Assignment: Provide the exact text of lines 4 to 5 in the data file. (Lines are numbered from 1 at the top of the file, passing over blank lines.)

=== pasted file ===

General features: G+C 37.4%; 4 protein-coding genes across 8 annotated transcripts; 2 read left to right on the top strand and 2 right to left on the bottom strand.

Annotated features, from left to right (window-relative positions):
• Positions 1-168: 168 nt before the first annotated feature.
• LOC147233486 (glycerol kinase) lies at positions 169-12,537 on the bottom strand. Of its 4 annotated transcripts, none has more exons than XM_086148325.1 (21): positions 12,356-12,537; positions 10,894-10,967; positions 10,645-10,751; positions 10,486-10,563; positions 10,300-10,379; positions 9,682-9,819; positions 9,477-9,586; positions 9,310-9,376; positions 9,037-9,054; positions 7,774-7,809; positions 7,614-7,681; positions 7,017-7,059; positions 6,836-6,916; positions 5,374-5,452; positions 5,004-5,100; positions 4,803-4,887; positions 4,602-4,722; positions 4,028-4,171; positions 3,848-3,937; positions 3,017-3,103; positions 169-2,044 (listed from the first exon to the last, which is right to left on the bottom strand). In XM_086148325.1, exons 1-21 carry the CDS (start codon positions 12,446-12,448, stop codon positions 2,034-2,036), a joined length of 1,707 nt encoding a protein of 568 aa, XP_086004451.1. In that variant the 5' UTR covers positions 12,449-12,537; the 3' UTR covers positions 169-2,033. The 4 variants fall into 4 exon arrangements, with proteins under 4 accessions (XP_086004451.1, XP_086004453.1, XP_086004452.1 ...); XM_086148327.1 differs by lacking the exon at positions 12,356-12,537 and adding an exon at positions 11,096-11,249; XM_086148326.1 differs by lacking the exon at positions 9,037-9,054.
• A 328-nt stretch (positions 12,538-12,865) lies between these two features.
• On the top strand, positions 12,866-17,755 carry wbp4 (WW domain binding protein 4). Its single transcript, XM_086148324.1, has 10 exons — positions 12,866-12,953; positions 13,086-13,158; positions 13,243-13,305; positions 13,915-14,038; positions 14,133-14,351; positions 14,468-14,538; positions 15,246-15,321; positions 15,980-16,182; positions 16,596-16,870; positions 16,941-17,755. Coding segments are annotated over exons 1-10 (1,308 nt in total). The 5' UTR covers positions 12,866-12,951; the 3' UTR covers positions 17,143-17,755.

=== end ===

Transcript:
• LOC147233486 (glycerol kinase) lies at positions 169-12,537 on the bottom strand. Of its 4 annotated transcripts, none has more exons than XM_086148325.1 (21): positions 12,356-12,537; positions 10,894-10,967; positions 10,645-10,751; positions 10,486-10,563; positions 10,300-10,379; positions 9,682-9,819; positions 9,477-9,586; positions 9,310-9,376; positions 9,037-9,054; positions 7,774-7,809; positions 7,614-7,681; positions 7,017-7,059; positions 6,836-6,916; positions 5,374-5,452; positions 5,004-5,100; positions 4,803-4,887; positions 4,602-4,722; positions 4,028-4,171; positions 3,848-3,937; positions 3,017-3,103; positions 169-2,044 (listed from the first exon to the last, which is right to left on the bottom strand). In XM_086148325.1, exons 1-21 carry the CDS (start codon positions 12,446-12,448, stop codon positions 2,034-2,036), a joined length of 1,707 nt encoding a protein of 568 aa, XP_086004451.1. In that variant the 5' UTR covers positions 12,449-12,537; the 3' UTR covers positions 169-2,033. The 4 variants fall into 4 exon arrangements, with proteins under 4 accessions (XP_086004451.1, XP_086004453.1, XP_086004452.1 ...); XM_086148327.1 differs by lacking the exon at positions 12,356-12,537 and adding an exon at positions 11,096-11,249; XM_086148326.1 differs by lacking the exon at positions 9,037-9,054.
• A 328-nt stretch (positions 12,538-12,865) lies between these two features.